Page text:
The Curse Of The Jade Scorpion
CW BRIGGS (WOODY ALLEN) IS A 1940's New York insurance investigator with an uncanny knack for recovering lost goods and an equally uncharming penchant for hitting on women. His mish-mash office files and arrogant attitude grate on the nerves of the mouthy, new office efficiency officer, Betty Ann Fitzgerald (Helen Hunt), and leave the two co-workers ready to voice their dislike for one another at every available opportunity. In the company of Chris Magruder (Dan Aykroyd), their philandering company president, they attend a birthday bash for a fellow employee. The evening's entertainment includes a hypnotic demonstration by the mystical Volton (David Ogden Stiers) who uses the power of the Jade Scorpion to bring a temporary truce between the battling colleagues.
But the effects of the evening are lost when the company's high security clients begin to fall victim to a quick-handed jewel thief. Briggs, suspecting an in-house job, hones in on the late-working Fitzgerald. However, it's not long before suspicions turn on the aging and acrimonious Briggs who has to outrun the local law enforcers and avoid the advances of an alluring, red-lipped temptress (Charlize Theron) while trying to clear his name.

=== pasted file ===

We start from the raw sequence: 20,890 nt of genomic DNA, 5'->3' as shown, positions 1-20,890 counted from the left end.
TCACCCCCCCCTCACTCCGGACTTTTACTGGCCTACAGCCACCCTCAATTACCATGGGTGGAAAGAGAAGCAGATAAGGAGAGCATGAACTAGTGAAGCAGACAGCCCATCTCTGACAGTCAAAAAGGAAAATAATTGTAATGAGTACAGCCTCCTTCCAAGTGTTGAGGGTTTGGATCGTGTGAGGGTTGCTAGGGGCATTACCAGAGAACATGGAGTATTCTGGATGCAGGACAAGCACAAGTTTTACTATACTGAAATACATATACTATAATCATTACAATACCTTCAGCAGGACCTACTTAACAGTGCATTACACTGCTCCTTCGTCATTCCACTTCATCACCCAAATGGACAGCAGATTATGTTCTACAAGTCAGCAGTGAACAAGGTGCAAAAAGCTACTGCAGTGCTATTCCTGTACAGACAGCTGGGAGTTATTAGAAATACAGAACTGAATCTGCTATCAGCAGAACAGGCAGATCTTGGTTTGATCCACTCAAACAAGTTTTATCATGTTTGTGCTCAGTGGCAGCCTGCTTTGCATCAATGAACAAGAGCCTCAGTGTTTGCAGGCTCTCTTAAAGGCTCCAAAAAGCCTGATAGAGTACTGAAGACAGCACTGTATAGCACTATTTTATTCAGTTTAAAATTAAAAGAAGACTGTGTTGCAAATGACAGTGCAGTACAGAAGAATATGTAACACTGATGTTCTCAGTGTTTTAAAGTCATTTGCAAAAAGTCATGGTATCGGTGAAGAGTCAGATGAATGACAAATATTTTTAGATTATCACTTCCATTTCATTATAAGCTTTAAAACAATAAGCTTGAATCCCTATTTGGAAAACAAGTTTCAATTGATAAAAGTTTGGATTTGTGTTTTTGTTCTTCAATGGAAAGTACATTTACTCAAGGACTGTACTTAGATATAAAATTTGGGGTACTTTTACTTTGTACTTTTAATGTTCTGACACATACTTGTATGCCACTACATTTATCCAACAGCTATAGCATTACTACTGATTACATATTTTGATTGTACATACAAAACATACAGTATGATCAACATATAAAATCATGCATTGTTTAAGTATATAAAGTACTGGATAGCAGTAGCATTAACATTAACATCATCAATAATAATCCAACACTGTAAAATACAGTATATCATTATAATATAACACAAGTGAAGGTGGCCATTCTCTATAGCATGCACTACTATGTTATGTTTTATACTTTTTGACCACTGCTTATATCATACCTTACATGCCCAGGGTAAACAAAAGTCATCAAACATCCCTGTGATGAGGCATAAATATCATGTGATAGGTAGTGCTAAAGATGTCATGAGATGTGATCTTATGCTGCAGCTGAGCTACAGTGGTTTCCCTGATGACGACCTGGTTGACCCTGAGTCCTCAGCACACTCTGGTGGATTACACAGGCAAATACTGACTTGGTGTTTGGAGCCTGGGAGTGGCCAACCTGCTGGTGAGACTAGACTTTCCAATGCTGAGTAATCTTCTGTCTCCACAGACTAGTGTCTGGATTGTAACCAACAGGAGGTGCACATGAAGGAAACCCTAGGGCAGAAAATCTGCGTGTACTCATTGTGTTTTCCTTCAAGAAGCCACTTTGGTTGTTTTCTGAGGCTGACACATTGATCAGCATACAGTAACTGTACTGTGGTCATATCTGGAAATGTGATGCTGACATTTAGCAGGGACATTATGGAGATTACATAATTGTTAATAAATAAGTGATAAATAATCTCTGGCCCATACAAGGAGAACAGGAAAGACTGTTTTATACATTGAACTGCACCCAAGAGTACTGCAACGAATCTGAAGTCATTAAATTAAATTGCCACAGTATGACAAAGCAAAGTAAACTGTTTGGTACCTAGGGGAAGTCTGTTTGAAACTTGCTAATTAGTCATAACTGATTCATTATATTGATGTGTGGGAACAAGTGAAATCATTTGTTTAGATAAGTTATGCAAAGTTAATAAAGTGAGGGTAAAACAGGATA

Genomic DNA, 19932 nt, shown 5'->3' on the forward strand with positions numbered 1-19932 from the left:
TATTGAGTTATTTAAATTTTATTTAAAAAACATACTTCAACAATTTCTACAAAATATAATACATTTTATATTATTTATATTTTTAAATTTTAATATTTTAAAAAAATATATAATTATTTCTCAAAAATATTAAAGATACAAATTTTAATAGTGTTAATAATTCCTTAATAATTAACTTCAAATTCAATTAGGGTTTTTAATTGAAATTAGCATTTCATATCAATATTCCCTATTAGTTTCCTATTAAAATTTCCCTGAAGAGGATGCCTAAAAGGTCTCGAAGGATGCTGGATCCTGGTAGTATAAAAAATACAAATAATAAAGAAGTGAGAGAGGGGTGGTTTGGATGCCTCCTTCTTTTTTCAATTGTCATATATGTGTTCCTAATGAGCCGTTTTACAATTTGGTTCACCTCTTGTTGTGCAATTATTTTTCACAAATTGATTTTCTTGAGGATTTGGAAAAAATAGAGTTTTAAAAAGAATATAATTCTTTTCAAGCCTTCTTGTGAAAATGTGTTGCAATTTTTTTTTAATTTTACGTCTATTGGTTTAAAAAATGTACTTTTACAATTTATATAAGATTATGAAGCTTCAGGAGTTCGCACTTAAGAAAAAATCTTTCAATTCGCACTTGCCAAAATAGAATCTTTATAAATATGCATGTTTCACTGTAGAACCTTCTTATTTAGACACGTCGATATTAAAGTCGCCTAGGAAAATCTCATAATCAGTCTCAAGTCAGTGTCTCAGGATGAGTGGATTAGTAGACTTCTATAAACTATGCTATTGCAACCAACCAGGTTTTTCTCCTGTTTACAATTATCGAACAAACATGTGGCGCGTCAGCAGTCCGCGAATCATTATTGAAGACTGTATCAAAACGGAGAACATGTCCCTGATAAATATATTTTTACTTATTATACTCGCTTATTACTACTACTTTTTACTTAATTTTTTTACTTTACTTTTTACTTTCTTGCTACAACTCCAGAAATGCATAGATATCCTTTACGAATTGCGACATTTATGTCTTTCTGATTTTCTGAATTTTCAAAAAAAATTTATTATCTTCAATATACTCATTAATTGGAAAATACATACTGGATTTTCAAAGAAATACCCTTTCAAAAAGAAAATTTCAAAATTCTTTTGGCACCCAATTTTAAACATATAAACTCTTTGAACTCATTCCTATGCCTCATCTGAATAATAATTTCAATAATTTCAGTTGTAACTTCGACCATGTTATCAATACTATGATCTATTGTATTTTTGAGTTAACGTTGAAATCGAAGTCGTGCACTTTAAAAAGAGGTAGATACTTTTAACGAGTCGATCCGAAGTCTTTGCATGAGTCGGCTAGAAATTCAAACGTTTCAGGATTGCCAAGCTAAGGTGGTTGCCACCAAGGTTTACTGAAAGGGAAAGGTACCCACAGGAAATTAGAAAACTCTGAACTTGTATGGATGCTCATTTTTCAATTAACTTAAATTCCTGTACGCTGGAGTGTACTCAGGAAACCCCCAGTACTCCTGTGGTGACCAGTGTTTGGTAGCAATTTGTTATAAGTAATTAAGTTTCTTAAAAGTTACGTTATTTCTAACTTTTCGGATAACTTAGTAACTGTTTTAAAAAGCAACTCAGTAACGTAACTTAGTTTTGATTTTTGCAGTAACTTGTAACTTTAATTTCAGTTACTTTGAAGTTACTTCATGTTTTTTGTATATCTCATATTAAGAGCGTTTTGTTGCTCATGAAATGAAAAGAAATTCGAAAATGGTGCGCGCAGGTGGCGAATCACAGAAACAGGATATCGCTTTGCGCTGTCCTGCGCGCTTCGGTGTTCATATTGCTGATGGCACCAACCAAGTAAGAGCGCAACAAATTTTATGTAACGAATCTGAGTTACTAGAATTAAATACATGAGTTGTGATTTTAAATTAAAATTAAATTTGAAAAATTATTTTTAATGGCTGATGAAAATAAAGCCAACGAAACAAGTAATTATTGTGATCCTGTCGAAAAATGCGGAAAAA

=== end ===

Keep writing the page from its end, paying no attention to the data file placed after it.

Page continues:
Allen's sputtering, bumbling Briggs is an unlikely romantic lead who somehow manages to have young and sexy woman fall for him, despite chauvinistic actions that would spark sexual harassment charges in the present office environment while Hunt's sharp, strong-willed character makes one bad relationship decision after another and eases her woes by drinking. Even more unsettling are their caustic exchanges and the constant sexual dialogue played out in a cigarette haze created by nearly every cast member in the film. In addition, there is plenty of imbibing all the way around, references to opium use, and a scene depicting a woman who exposes herself (we only see an upper back view).
Although The Curse Of The Jade Scorpion is filled with snappy 40's jazz, quick-witted one-liners, and moments of well-written script, this film is doomed in the family-viewing department.